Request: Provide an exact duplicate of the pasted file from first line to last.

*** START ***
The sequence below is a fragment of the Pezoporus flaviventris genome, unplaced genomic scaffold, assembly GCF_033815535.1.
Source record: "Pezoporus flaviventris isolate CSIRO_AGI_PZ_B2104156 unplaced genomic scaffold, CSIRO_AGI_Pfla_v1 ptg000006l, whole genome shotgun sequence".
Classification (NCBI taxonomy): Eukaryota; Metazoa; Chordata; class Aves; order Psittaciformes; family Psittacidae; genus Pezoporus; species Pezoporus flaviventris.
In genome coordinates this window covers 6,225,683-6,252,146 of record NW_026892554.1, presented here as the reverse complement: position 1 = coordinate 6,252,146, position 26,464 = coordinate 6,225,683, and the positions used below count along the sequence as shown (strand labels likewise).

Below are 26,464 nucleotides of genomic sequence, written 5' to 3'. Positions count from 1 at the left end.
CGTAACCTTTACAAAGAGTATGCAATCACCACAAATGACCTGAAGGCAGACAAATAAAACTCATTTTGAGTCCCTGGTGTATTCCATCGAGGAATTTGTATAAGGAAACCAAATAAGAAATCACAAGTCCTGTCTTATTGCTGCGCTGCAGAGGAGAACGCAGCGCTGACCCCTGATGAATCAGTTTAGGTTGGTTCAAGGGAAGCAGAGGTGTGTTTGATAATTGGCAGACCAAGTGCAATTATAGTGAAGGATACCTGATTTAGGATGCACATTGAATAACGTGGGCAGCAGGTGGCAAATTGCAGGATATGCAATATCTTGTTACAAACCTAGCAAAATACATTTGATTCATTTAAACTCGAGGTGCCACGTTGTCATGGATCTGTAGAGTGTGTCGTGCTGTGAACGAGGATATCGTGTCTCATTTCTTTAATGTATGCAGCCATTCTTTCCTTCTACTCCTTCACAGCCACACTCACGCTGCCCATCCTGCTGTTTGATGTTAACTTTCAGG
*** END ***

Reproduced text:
The sequence below is a fragment of the Pezoporus flaviventris genome, unplaced genomic scaffold, assembly GCF_033815535.1.
Source record: "Pezoporus flaviventris isolate CSIRO_AGI_PZ_B2104156 unplaced genomic scaffold, CSIRO_AGI_Pfla_v1 ptg000006l, whole genome shotgun sequence".
Classification (NCBI taxonomy): Eukaryota; Metazoa; Chordata; class Aves; order Psittaciformes; family Psittacidae; genus Pezoporus; species Pezoporus flaviventris.
In genome coordinates this window covers 6,225,683-6,252,146 of record NW_026892554.1, presented here as the reverse complement: position 1 = coordinate 6,252,146, position 26,464 = coordinate 6,225,683, and the positions used below count along the sequence as shown (strand labels likewise).

Below are 26,464 nucleotides of genomic sequence, written 5' to 3'. Positions count from 1 at the left end.
CGTAACCTTTACAAAGAGTATGCAATCACCACAAATGACCTGAAGGCAGACAAATAAAACTCATTTTGAGTCCCTGGTGTATTCCATCGAGGAATTTGTATAAGGAAACCAAATAAGAAATCACAAGTCCTGTCTTATTGCTGCGCTGCAGAGGAGAACGCAGCGCTGACCCCTGATGAATCAGTTTAGGTTGGTTCAAGGGAAGCAGAGGTGTGTTTGATAATTGGCAGACCAAGTGCAATTATAGTGAAGGATACCTGATTTAGGATGCACATTGAATAACGTGGGCAGCAGGTGGCAAATTGCAGGATATGCAATATCTTGTTACAAACCTAGCAAAATACATTTGATTCATTTAAACTCGAGGTGCCACGTTGTCATGGATCTGTAGAGTGTGTCGTGCTGTGAACGAGGATATCGTGTCTCATTTCTTTAATGTATGCAGCCATTCTTTCCTTCTACTCCTTCACAGCCACACTCACGCTGCCCATCCTGCTGTTTGATGTTAACTTTCAGG